He is not here trying to define the limits and purpose of the Establishment Clause, he is only saying that the clergy of his day were hoping that they could get their own sect established and that he opposes them and the First Amendment prevents them from doing so. Remember that Jefferson was so consistent in his opposition to the government having any say in the religious lives of citizens that he refused to issue even advisory and non-coercive declarations of prayer and thanksgiving. As usual, the Christian historical revisionists are lying.

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  • Abby Normal

    Now that’s a clever use of ellipses and out of context quotes to distort the meaning of what Jefferson said.

    Indeed, his cherry picking skills have been well honed, as if he’s had a lifetime of practice at creating selective, self-serving, interpretations of writings he claims to revere.

  • Don Williams

    1) US Constitution Article VI, Para 3: “no religious Test shall ever be required as a Qualification to any Office or public Trust under the United States”

    2) Treaty of Tripoli, ratified by UNANIMOUSLY by US Senate and signed by President John Adams in 1797:

    “As the Government of the United States of America is not, in any sense, founded on the Christian religion,”

    3) Why doesn’t anyone ask the alleged “Christians” why they keep violating God’s Commandment “Thou Shalt Not Lie” ??

  • abb3w

    “No True American would put sugar on his porridge!”

    One of the great elements to the genius of the Founding Fathers was their humility, in not presuming that they had achieved an eternal zenith. Barber, however, seems to have confused his personal concept of an ideal with “True”, which seems a careless equivocation.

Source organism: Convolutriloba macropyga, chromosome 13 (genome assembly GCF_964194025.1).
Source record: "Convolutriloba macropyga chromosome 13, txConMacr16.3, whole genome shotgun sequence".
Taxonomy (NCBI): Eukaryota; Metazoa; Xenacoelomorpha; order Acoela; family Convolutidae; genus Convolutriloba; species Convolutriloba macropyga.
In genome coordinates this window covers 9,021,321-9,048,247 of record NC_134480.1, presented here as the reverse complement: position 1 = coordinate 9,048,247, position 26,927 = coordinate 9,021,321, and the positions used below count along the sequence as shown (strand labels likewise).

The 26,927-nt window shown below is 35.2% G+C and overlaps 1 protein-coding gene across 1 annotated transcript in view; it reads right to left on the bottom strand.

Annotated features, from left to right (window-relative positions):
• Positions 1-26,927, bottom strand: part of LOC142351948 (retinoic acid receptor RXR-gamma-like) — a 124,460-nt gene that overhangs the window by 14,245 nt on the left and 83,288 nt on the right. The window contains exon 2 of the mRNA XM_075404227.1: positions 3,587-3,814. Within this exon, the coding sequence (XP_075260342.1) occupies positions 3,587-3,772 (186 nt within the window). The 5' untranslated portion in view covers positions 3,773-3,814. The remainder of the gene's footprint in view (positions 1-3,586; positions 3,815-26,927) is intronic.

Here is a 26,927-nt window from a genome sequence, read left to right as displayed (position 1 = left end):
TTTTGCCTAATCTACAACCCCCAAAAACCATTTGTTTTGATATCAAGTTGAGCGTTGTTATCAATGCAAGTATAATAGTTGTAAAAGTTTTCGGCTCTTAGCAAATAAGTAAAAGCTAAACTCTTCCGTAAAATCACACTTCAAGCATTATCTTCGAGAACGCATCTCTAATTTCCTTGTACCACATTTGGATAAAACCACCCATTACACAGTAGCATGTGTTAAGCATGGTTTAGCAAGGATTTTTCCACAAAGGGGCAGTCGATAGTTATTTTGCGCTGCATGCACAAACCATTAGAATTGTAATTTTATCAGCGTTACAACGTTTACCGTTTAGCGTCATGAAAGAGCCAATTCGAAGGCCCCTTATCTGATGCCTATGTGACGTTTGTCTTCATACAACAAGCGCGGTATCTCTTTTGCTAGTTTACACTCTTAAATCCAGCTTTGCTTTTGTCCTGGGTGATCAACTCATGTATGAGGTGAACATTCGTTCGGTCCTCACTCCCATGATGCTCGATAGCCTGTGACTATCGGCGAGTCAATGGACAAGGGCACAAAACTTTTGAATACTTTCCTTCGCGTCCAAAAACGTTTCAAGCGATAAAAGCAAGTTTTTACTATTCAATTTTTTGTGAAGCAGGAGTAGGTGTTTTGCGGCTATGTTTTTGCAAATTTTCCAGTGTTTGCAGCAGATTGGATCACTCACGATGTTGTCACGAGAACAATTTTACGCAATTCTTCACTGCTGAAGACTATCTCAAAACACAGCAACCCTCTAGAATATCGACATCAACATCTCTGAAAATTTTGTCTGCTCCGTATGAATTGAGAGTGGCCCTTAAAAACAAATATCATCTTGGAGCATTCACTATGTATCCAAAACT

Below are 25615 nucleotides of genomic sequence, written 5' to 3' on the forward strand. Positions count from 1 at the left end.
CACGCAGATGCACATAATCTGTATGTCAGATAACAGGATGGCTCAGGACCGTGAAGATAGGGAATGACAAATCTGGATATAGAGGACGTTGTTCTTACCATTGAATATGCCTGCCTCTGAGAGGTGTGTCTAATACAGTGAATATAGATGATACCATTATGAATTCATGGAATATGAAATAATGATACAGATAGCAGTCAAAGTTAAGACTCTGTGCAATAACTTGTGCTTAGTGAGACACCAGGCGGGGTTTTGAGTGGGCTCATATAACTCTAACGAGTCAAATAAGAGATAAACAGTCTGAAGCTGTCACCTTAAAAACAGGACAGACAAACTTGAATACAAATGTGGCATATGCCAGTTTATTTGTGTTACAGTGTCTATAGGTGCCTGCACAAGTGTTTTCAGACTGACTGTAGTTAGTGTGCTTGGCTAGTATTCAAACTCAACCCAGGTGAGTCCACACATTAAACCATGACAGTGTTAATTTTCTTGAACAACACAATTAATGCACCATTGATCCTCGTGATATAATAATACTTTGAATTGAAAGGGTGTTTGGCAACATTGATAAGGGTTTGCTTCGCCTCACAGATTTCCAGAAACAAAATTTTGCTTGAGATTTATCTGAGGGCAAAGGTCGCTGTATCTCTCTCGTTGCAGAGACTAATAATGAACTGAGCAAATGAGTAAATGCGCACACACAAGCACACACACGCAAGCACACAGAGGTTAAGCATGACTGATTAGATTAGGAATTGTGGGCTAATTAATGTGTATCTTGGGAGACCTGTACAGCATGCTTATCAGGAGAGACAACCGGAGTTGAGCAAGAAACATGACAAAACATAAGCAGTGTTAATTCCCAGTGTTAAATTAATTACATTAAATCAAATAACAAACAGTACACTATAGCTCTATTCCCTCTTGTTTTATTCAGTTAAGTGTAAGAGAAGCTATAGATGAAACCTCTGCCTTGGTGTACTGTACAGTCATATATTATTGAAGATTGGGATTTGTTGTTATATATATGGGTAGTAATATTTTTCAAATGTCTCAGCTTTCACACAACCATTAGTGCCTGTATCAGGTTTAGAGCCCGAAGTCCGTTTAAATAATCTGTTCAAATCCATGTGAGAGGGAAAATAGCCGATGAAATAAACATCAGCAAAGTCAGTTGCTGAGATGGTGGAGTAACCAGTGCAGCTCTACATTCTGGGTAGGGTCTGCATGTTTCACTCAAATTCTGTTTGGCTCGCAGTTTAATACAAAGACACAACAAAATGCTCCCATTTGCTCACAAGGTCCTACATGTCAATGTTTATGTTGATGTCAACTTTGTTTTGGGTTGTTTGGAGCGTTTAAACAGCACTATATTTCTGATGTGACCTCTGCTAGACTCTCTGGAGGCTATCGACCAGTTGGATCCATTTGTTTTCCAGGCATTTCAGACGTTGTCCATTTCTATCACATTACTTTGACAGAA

• No separation of church of state, eh? I guess he wouldn’t mind churches having to pay taxes then.

  • freehand

    I guess he wouldn’t mind churches having to pay taxes then.


    I wouldn’t mind having churches required to pay taxes, and still maintain the wall of separation. I see them as any (usually) legal private club. I suppose there are reasons to not tax some groups – non-profit status, for example – but I don’t see why religion should be one of those reasons. Have there been any studies into whether they have been a net force for good or ill for society? (Assuming that simply being religious isn’t a priori defined as a “good effect”.) More education, or less crime, or more informed voting, or anything like that?

  • I do have quite a bit of pride in our constitution. But I don’t really care what it says if what it says is wrong. I defend the First Amendment because I think it is beneficial to humanity; ie.: a really damn good idea. So even if I learned that it did apply only to Congress and that they meant only Christians, protestant Christians, could have a freedom of religion, so what? The constitution also meant only rich, white men could vote. We grew the fuck up since then.